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Experimental ethics, intuitions, and morally irrelevant factors

  • Peter KönigsEmail author
Article

Introduction

Experimental ethics continues to challenge conventional notions of moral cognition. This essay is about experimental studies that suggest that our moral intuitions respond to factors that lack moral significance.

In one study, Joshua Greene and colleagues have offered a solution to the notorious trolley problem. Rising from the armchair from which trolleyological research has traditionally been carried out, they have conducted experiments to find out which principles govern our intuitions in trolley dilemmas.1 They found that deontological intuitions are triggered by the conjunction of two factors. One factor is personal force. A dilemma involves personal force if “the force that directly impacts the other is generated by the agent’s muscles” (e.g. when one pushes the heavy person off the footbridge).2The other factor is the intention to kill the victim as a means to saving the other people (as in the footbridge case) rather than as a side-effect (as in the standard...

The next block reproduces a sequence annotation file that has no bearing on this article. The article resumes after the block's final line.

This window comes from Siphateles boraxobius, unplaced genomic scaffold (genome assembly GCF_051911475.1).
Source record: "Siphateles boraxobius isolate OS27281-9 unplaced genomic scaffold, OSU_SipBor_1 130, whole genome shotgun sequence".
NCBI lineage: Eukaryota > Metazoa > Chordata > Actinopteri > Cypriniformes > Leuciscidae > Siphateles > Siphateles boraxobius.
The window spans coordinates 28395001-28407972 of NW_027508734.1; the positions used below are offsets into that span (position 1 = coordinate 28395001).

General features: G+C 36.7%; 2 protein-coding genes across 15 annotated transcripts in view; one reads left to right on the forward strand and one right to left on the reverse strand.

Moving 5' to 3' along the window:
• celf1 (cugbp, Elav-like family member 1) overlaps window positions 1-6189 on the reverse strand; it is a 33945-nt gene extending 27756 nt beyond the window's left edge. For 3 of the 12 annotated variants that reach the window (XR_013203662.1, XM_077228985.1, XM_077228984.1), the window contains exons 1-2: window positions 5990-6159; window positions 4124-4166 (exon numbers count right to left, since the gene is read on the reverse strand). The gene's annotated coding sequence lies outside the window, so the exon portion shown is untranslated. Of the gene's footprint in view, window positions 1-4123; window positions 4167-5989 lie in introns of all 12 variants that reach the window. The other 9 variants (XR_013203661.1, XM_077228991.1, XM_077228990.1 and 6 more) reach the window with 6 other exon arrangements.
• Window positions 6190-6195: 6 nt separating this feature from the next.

Notes

Acknowledgements

I wish to thank the anonymous referee, Chiara Brozzo, Christian Seidel, Emilian Mihailov, Hanno Sauer, Irina Schumski, Katharina Brecht, Leo Menges, Michael W. Schmidt, Nora Heinzelmann, Norbert Paulo and audiences in Karlsruhe, Porto, Saarbrücken and Tübingen for their valuable comments.

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Copyright information

© Springer Nature B.V. 2019

Authors and Affiliations

  1. 1.Institute of PhilosophyKarlsruhe Institute of TechnologyKarlsruheGermany

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